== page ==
The Dugong is a large, grey brown bulbous animal with a flattened fluked tail, like that of a whale, no dorsal fin, paddle like flippers and distinctive head shape.
The Dugong is a large, grey brown bulbous animal with a flattened fluked tail, like that of a whale, no dorsal fin, paddle like flippers and distinctive head shape. The broad flat muzzle and mouth are angled down to enable ease of grazing along the seabed. Eyes and ears are small reflecting the animal's lack of reliance on these senses.
Dugongs prefer wide shallow bays and areas protected by large inshore islands. Vagrant animals will occasionally appear as far south as southern New South Wales and near Perth in Western Australia.
The Dugong is found over a broad range of the coastal and inland waters of the western Indo-Pacific region. In Australia, they occur in an arc from Moreton Bay in southern Queensland across northern Australia to Shark Bay in northern Western Australia.
Feeding and diet
Dugongs are herbivores, feeding exclusively on seagrasses, cropping the leaves and roots by using their broad muzzle to move the food into the mouth. Dugongs tend to occur in groups or herds and their movement over an area can be followed by the sand plume disturbances to the sea floor.
Life history cycle
Like their relatives, the manatees of the Americas, female Dugongs in season attract the attention of a number of males, one or two of which will eventually mate with her. One young is born after a gestation period of 12-14 months and will continue to suckle from the mother for about 18 months. They may remain with the female for a number of years, as she will not calve again for periods of between 2.5 to 7 years. This low reproductive rate has implications for their conservation worldwide and leaves them vulnerable to dramatic declines due to the impact of human activities.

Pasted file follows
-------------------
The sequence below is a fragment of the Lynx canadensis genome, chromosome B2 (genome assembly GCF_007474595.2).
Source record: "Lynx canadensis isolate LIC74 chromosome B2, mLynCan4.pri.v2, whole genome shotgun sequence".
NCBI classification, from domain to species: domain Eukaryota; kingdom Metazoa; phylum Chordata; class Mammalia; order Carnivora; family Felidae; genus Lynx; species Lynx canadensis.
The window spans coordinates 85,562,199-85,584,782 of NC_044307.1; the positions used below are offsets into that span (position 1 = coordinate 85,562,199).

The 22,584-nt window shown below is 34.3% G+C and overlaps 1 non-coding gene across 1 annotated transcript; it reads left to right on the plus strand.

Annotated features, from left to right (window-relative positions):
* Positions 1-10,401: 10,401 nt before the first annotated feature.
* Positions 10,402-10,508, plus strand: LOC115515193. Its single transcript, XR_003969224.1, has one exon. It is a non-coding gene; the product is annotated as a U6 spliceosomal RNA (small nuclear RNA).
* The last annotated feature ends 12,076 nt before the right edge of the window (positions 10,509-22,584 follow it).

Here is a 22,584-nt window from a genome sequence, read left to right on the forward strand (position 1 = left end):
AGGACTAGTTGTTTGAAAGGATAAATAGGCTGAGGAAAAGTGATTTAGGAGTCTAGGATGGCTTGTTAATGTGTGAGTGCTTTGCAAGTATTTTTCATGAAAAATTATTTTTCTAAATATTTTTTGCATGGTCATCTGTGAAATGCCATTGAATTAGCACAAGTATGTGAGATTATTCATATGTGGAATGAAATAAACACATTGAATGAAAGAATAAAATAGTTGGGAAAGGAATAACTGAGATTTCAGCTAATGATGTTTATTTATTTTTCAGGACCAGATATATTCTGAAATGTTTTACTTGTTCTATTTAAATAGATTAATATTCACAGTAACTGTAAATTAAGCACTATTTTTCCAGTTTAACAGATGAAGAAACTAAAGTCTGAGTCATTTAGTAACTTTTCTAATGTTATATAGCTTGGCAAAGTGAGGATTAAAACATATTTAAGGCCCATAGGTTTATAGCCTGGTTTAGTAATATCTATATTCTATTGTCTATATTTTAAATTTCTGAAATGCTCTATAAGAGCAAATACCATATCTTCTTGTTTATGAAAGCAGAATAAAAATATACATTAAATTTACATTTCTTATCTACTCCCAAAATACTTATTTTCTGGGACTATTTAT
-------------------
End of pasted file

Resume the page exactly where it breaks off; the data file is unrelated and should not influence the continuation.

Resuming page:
Dugongs are considered relatively abundant in Australian waters where they are legally protected by all States and the Commonwealth. Their populations are not so secure in other parts of the world and they are listed as vulnerable by the International Union for the Conservation of Nature (IUCN) and protected by the Convention on International Trade in Endangered Species (CITES).
- Reynolds, J.E. and Odell, D.K. 1991. Manatees and Dugongs. Facts on File. New York, USA, and Oxford, United Kingdom.
Marsh, H. (ed.) 1981. The Dugong. James Cook University, Townsville, Australia.
Bryden, M., Marsh, H. and Shaughnessy, P. 1998. Dugongs, Whales, Dolphins and Seals. A guide to the sea mammals of Australasia. Allen & Unwin, St Leonards, Australia.